“This is a huge issue for the State Water Board,” said Kings River Watermaster Steve Haugen. “It will be precedent-setting for all the other rivers in the state. Prior to SGMA, this would look different. Post-SGMA opens this case to an entirely different set of paradigms to evaluate this with.”
The state water board closed the public comment period on the applications late last spring and is now “processing the filings,” according to Ailene Voison, a spokesperson with the water board. Water rights cases can take years to process.
‘Pirates at the Door’
Both sides believe the other is on weak ground.
In particular, the Kings water association points to the original 1967 State Water Board decision granting it the licenses that Semitropic wants, as having foreseen this floodwater issue.
That decision notes that the association will strive to use all Kings River flows in the basin but acknowledges there are some “extreme flood years” when that won’t be possible, according to Watermaster Haugen.
KRWA members have been slowly implementing more projects to use the flood water to replenish groundwater, said Phil Desatoff, general manager of Consolidated Irrigation District, one of 28 member districts of the KRWA.
With the advent of SGMA, which mandates overdrafted basins be in balance by 2040 and has provided millions in state grant funding, those efforts have ramped way up, Desatoff said.
“We were already working to capture that flood water, then along comes SGMA. So, we’re working even harder to use all that water and, then, BOOM, now we’ve got pirates at the door trying to steal our water,” Desatoff said in reference to Semitropic.
The two sides had been trying to negotiate an amicable deal for the floodwaters since Semitropic’s plans were first revealed in a 2015 article in The Bakersfield Californian.
After two years of haggling, however, negotiations broke down.
“They basically said there was no water for our project,” Gianquinto said.
That’s when Fresno, Alta and Consolidated irrigation districts filed a preemptive action with the state water board seeking to block Semitropic’s plans.
The May 2017 filing said there is no excess water on the Kings River but if the board decides there is, it should be given to the irrigation districts. The petition also seeks to expand the allowable place the water may be used to include all of Fresno, Kings and Tulare counties.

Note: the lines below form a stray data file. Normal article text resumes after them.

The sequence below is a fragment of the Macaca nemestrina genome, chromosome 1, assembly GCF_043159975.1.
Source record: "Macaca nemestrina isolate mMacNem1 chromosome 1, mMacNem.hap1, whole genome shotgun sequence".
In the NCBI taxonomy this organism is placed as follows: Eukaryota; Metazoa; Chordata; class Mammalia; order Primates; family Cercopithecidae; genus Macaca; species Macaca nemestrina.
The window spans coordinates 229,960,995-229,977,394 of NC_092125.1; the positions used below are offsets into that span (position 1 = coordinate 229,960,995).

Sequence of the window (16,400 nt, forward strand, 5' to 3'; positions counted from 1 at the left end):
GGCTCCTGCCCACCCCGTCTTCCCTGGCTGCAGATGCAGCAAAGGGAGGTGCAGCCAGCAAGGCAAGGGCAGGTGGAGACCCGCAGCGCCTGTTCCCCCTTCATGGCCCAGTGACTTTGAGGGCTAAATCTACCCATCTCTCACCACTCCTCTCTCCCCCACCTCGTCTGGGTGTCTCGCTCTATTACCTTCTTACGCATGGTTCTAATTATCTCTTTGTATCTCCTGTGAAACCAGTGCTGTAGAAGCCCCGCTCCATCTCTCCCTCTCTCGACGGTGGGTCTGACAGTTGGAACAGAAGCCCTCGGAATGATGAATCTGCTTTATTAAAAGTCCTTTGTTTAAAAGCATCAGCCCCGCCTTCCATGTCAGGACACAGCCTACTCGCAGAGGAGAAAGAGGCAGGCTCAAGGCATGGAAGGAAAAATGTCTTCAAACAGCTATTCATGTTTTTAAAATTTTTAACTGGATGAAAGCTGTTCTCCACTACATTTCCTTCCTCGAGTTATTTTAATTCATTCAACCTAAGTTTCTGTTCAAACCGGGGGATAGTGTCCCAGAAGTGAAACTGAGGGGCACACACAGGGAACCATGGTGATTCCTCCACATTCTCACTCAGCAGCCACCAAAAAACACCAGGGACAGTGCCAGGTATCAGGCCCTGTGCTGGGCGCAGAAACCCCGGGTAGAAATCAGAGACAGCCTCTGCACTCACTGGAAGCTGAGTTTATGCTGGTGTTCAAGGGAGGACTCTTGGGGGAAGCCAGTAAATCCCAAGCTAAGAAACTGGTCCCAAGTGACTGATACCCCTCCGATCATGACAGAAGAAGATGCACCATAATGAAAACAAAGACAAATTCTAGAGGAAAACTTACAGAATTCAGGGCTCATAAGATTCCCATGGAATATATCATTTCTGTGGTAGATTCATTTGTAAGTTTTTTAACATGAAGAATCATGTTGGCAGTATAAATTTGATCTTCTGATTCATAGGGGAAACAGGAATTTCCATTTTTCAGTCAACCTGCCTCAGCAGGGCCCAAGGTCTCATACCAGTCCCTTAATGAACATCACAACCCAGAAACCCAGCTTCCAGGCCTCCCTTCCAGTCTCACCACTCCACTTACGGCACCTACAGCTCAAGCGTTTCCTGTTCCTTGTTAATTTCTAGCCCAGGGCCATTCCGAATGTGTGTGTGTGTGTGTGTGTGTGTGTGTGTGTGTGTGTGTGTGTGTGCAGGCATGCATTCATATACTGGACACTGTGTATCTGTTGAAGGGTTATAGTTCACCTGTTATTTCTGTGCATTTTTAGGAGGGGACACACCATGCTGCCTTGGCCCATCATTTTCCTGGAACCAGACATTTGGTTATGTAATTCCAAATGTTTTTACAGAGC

Both sides are gearing up for battle.
“If it takes 50 years, my board is prepared to tie it up for 50 years,” Desatoff said. “We are sharpening our knives.”
Meanwhile, Gianquinto said Semitropic has reduced the size and nature of its project. It originally envisioned taking up to 2,200 CFS (cubic feet per second) of flood water off the south fork of the Kings River. The district planned to store it in a large reservoir near the western Kings County community of Kettleman City before moving it slowly down the Aqueduct to Kern County.
It has since downsized to 1,200 CFS with a small water pond just for water management. Gianquinto said the new environmental impact report on the smaller project should be out in April.
He noted that, at 1,200 CFS, the project wouldn’t come anywhere near taking all the Kings River flood flows, which he said were between 4,000 and 6,000 CFS. Kings River Watermaster Haugen countered that the average flood flows are about 2,450 CFS.
Either way, Desatoff, Serrato, and Haugen said even that amount will drop as Kings River interests continue building recharge projects and working with NASA on the Airborne Snow Observatory to better gauge snowpack in order to reduce flood releases from Pine Flat Dam.
There just isn’t any excess Kings River water for Kern, they said.
Amanda Monaco, an advocate for residents of low-income communities hard hit by dropping groundwater levels, agreed.
“(Kings floodwater) definitely shouldn’t go to Kern County for someone to profit off of,” she said.
Monaco has been working with residents of disadvantaged communities to help them engage with GSAs and develop plans that protect their water. She is the water policy coordinator for the Leadership Counsel for Justice and Accountability.
“The overwhelming majority of people we work with are on groundwater, whether from an individual domestic well or a small system,” she said.
Thousands of those wells went dry in the last drought, leaving whole communities without. More projects to capture and recharge Kings floodwater “would benefit the people in this watershed,” Monaco said.
“Sorry, Kern. If you’re farming that much in an area without water, maybe you should think about that.”
About the Author
Lois Henry is the CEO and editor of SJV Water. She has 30 years’ experience covering water and other issues in the San Joaquin Valley. Henry lives with her husband, five dogs, one orange cat, and a cranky rescue mustang horse in Bakersfield.